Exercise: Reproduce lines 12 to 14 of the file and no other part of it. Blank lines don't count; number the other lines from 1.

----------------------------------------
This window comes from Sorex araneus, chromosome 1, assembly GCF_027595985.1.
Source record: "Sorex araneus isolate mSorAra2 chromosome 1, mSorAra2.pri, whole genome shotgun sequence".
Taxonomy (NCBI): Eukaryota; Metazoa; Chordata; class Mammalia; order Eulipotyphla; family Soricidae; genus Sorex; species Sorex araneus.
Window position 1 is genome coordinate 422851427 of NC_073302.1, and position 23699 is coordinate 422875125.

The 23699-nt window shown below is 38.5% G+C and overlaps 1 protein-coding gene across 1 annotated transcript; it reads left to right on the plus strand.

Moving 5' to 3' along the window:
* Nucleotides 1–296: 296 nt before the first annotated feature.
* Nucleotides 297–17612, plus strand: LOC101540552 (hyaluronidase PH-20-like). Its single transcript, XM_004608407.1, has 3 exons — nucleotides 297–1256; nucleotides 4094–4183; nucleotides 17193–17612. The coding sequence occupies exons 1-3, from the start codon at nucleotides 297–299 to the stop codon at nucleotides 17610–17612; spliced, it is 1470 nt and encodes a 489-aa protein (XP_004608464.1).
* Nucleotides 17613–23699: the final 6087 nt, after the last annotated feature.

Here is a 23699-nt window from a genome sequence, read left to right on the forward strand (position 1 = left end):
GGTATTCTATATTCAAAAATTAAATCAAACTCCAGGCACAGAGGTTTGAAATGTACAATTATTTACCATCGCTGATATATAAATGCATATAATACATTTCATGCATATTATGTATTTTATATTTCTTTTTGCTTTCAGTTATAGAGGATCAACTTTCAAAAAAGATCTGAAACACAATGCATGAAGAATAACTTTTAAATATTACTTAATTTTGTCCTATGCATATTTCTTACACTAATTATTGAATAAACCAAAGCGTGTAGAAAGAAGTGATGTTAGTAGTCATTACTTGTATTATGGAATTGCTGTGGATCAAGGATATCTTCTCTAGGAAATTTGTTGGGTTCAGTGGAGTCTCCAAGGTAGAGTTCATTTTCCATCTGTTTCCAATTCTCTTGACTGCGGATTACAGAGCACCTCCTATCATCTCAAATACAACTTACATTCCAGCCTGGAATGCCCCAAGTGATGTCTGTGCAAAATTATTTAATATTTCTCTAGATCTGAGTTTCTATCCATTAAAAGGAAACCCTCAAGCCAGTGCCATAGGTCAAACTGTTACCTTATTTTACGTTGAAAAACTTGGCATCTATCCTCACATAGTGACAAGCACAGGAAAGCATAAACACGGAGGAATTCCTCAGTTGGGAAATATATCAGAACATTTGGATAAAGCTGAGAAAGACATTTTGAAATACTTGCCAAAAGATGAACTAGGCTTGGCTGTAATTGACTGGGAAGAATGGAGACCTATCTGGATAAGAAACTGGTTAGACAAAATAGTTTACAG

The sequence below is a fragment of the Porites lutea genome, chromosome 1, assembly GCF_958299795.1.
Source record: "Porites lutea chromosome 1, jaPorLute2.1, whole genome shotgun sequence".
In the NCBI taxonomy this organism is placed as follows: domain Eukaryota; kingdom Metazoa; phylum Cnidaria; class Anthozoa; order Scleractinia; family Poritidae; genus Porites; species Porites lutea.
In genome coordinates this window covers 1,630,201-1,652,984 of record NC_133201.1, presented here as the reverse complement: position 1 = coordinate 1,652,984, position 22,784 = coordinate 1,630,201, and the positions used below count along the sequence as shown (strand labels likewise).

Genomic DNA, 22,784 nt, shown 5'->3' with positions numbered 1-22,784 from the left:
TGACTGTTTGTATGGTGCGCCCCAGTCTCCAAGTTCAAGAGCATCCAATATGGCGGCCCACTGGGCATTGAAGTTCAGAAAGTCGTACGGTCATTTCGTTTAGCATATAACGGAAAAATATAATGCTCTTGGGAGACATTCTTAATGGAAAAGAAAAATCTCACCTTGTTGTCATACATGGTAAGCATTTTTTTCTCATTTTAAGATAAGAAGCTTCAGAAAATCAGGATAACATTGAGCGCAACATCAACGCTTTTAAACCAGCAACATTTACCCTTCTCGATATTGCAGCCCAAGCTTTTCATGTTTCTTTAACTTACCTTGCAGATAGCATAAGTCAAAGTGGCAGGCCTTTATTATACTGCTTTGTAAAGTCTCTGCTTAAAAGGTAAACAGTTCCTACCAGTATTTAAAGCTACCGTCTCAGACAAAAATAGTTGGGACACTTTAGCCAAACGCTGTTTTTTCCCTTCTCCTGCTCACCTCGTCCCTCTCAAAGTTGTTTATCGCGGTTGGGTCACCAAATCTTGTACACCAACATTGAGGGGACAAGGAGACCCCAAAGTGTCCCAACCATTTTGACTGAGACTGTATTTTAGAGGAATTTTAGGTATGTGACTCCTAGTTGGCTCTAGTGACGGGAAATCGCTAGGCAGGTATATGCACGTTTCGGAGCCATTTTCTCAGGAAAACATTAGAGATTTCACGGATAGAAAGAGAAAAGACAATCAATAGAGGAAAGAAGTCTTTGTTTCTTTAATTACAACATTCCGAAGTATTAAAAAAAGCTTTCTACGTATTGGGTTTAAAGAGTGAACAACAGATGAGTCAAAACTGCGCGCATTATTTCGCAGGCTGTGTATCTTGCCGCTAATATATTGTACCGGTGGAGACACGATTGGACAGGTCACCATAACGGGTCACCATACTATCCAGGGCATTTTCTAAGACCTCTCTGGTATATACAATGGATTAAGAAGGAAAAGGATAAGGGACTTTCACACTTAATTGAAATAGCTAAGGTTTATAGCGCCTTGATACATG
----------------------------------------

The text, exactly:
The sequence below is a fragment of the Porites lutea genome, chromosome 1, assembly GCF_958299795.1.
Source record: "Porites lutea chromosome 1, jaPorLute2.1, whole genome shotgun sequence".
In the NCBI taxonomy this organism is placed as follows: domain Eukaryota; kingdom Metazoa; phylum Cnidaria; class Anthozoa; order Scleractinia; family Poritidae; genus Porites; species Porites lutea.